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Stronger peso hurting maquiladora industry along the border

A quality control technician, right, watches as a woman works on an assembling an electronic component at the Suntron de Mexico plant in Tijuana, Mexico, Photographer: David Maung/Bloomberg via Getty Images

SAN DIEGO — Many who operate maquiladoras along the border between San Diego and Tijuana are reporting losses in revenue due to the current strength of the Mexican peso, said Roberto Vega Solís, president of the Mexican Employers Association in Tijuana.

Maquiladoras are manufacturing plants in Mexico that are operated by corporations in the United States and other countries.

Once assembled in Mexico, the finished products such as fireplaces, televisions and trucks are then sent north of the border.

According to Mexico’s Chamber of Commerce, maquiladoras provide one out of every two formal jobs in border cities from Tijuana to Juarez and one out of 10 jobs in Mexico.

“When most export and sell, they get paid in dollars, but since budgets for production including labor are set in pesos, your dollars aren’t going as far,” said Vega Solís. “Your profits diminish since you set your budget expecting 20 pesos per dollar.”

As of this week, one dollar gets you less than 17 pesos, according to Bloomberg.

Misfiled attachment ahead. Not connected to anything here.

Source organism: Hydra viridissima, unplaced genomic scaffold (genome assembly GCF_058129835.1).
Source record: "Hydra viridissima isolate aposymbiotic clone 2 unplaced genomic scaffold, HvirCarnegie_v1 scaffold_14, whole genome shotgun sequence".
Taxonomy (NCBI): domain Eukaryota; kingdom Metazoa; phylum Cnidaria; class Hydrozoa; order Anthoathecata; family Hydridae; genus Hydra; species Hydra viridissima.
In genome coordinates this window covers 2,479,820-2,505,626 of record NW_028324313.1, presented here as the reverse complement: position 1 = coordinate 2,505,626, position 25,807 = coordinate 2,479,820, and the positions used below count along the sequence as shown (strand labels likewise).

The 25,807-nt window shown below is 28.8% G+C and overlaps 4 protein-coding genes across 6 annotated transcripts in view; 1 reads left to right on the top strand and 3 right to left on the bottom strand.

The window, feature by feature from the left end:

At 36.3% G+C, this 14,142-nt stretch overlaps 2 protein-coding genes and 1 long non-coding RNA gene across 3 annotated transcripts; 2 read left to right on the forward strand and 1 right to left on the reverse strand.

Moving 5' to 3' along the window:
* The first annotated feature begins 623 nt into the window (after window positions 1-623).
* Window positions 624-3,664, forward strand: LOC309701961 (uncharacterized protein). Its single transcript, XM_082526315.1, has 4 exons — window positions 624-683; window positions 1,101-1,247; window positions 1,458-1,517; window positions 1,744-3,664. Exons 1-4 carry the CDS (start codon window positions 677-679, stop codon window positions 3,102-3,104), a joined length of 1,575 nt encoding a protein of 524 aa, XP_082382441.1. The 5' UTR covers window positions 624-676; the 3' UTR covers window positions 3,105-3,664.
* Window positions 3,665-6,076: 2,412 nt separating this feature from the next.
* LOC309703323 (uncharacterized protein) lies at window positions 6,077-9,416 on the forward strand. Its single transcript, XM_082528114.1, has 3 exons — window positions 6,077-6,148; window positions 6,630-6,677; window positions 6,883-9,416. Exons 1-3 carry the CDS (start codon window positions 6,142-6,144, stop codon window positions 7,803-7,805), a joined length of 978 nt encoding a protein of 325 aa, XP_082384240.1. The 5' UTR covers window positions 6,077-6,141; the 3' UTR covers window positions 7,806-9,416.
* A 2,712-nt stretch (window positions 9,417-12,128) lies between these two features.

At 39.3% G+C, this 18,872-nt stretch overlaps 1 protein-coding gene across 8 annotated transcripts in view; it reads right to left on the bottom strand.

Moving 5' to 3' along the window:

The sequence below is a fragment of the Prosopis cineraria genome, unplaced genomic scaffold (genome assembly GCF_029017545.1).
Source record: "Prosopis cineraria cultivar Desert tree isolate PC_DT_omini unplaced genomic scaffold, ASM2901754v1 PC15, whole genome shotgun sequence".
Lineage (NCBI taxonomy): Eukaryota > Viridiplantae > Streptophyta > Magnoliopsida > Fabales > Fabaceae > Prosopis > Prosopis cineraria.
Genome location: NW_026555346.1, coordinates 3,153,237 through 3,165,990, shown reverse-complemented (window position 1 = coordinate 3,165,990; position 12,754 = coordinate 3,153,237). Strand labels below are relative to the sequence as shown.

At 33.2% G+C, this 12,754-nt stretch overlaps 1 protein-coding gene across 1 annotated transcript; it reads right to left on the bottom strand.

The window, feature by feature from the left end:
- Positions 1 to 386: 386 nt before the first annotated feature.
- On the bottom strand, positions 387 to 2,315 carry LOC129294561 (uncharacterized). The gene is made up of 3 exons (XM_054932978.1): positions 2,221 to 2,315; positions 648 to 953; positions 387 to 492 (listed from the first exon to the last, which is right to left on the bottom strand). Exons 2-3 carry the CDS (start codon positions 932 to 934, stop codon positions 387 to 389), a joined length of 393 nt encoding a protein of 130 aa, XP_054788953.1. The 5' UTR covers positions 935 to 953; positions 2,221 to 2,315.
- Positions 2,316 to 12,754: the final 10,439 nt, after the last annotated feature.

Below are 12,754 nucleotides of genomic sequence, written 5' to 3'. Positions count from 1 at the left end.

“It’s urgent that the dollar recover and regain its value versus the peso, so businesses can regain some of their earnings because they are definitely making less right now,” said Vega Solís.

Vega Solís also stated there are other industries already feeling an impact including tourism, saying fewer people are taking vacations to Mexico, and when they do, they are spending less money.

Ismael Plascencia López, president of the Baja California College of Economists, says historically, the peso-versus-dollar swings are felt stronger along the border.

“Without a doubt us along the border who are used to buying in dollars are seeing a benefit because our pesos are generating more dollars, but if we’re exporters to the United States, there is no benefit,” said Plascencia López. “There is an excess of dollars right now circulating around the world, decreasing the value of the currency.”

The economist said he expects the stronger peso to remain in place through the end of the year, but eventually it will start losing its value as inflation in the U.S. will continue to go down.

Border Report

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